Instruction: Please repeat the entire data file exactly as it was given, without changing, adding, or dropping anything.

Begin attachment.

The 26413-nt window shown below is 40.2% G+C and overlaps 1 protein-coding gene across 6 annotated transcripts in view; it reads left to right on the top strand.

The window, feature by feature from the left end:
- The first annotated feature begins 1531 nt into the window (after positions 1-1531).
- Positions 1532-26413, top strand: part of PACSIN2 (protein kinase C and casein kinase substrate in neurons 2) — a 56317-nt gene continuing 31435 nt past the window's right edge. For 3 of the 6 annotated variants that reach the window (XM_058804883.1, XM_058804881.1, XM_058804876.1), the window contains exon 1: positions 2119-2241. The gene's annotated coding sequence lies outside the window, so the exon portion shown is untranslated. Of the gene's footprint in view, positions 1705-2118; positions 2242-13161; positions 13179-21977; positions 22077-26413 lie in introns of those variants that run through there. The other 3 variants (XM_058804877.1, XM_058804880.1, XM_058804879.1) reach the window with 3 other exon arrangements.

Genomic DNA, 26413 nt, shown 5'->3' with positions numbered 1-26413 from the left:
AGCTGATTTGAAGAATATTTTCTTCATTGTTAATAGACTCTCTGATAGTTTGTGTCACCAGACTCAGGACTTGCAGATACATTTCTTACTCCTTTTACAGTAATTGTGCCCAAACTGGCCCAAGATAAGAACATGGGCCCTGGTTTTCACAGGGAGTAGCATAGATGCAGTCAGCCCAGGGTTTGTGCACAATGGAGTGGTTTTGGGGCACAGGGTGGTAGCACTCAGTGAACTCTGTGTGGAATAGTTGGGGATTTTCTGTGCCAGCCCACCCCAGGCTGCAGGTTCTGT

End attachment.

The 26413-nt window shown below is 40.2% G+C and overlaps 1 protein-coding gene across 6 annotated transcripts in view; it reads left to right on the top strand.

The window, feature by feature from the left end:
- The first annotated feature begins 1531 nt into the window (after positions 1-1531).
- Positions 1532-26413, top strand: part of PACSIN2 (protein kinase C and casein kinase substrate in neurons 2) — a 56317-nt gene continuing 31435 nt past the window's right edge. For 3 of the 6 annotated variants that reach the window (XM_058804883.1, XM_058804881.1, XM_058804876.1), the window contains exon 1: positions 2119-2241. The gene's annotated coding sequence lies outside the window, so the exon portion shown is untranslated. Of the gene's footprint in view, positions 1705-2118; positions 2242-13161; positions 13179-21977; positions 22077-26413 lie in introns of those variants that run through there. The other 3 variants (XM_058804877.1, XM_058804880.1, XM_058804879.1) reach the window with 3 other exon arrangements.

Genomic DNA, 26413 nt, shown 5'->3' with positions numbered 1-26413 from the left:
AGCTGATTTGAAGAATATTTTCTTCATTGTTAATAGACTCTCTGATAGTTTGTGTCACCAGACTCAGGACTTGCAGATACATTTCTTACTCCTTTTACAGTAATTGTGCCCAAACTGGCCCAAGATAAGAACATGGGCCCTGGTTTTCACAGGGAGTAGCATAGATGCAGTCAGCCCAGGGTTTGTGCACAATGGAGTGGTTTTGGGGCACAGGGTGGTAGCACTCAGTGAACTCTGTGTGGAATAGTTGGGGATTTTCTGTGCCAGCCCACCCCAGGCTGCAGGTTCTGT